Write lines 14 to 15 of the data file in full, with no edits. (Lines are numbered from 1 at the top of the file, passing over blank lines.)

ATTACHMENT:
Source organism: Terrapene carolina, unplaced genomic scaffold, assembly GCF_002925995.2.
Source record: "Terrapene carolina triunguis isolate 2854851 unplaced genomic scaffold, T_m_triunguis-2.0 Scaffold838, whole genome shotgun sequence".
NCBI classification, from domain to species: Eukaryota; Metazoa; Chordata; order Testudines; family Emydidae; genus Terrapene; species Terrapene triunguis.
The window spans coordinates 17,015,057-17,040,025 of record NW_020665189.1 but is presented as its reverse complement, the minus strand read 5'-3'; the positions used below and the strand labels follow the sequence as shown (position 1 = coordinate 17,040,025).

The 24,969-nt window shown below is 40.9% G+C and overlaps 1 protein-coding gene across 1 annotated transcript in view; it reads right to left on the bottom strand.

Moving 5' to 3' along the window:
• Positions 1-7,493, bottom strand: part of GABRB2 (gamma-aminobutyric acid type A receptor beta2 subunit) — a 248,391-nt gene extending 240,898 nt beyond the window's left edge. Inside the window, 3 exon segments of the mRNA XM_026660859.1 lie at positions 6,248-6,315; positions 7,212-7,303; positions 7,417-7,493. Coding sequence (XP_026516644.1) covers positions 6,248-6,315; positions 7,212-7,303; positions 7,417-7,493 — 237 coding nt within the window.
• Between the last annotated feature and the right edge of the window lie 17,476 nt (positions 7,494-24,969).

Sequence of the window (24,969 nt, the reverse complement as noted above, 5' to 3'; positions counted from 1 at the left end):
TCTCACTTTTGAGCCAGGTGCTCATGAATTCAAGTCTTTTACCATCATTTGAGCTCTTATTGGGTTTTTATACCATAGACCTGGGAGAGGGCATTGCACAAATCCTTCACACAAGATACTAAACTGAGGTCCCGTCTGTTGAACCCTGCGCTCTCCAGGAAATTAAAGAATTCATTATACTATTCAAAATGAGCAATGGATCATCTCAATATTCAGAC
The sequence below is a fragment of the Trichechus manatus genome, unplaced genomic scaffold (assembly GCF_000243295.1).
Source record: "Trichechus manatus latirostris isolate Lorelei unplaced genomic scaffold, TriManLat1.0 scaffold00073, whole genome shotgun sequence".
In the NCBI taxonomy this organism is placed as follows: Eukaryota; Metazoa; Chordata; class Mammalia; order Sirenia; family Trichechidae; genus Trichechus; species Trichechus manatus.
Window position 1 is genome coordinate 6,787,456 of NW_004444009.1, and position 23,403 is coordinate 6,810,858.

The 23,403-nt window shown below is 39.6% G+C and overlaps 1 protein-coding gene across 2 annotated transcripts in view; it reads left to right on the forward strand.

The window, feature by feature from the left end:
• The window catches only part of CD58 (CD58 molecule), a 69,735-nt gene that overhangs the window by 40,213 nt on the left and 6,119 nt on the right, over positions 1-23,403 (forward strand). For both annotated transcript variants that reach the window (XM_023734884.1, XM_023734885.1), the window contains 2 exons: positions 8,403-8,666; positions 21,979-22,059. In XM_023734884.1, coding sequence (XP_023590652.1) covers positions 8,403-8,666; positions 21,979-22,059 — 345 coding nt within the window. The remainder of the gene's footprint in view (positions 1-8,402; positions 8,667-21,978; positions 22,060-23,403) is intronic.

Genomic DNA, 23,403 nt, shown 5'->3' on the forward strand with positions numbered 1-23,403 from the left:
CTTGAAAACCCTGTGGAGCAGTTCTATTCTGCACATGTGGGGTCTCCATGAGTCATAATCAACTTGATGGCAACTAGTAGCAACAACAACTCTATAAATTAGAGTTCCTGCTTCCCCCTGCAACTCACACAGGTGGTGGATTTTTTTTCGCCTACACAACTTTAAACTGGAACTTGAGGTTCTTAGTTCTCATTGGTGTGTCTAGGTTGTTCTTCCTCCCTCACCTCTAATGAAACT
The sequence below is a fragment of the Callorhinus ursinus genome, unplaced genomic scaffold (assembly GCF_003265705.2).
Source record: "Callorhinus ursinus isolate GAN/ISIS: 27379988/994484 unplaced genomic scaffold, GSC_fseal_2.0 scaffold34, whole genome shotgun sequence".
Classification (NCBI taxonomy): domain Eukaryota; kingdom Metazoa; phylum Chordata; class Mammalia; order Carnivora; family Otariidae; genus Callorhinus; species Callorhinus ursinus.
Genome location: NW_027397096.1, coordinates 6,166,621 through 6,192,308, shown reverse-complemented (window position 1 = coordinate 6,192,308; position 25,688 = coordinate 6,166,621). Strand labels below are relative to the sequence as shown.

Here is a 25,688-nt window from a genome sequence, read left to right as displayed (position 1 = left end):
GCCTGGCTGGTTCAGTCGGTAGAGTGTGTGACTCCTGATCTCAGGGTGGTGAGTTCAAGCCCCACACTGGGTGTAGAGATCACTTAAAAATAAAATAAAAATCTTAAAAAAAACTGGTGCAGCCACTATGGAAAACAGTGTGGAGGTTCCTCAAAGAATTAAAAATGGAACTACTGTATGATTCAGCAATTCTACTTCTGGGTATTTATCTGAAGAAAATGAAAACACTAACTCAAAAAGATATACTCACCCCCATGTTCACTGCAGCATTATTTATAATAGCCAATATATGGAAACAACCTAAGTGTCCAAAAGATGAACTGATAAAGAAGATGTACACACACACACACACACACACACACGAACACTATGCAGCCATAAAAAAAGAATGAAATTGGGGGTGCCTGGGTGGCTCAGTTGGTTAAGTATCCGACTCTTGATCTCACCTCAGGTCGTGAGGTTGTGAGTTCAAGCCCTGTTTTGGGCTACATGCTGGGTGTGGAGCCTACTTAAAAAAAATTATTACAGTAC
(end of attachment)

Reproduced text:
Window position 1 is genome coordinate 6,787,456 of NW_004444009.1, and position 23,403 is coordinate 6,810,858.

The 23,403-nt window shown below is 39.6% G+C and overlaps 1 protein-coding gene across 2 annotated transcripts in view; it reads left to right on the forward strand.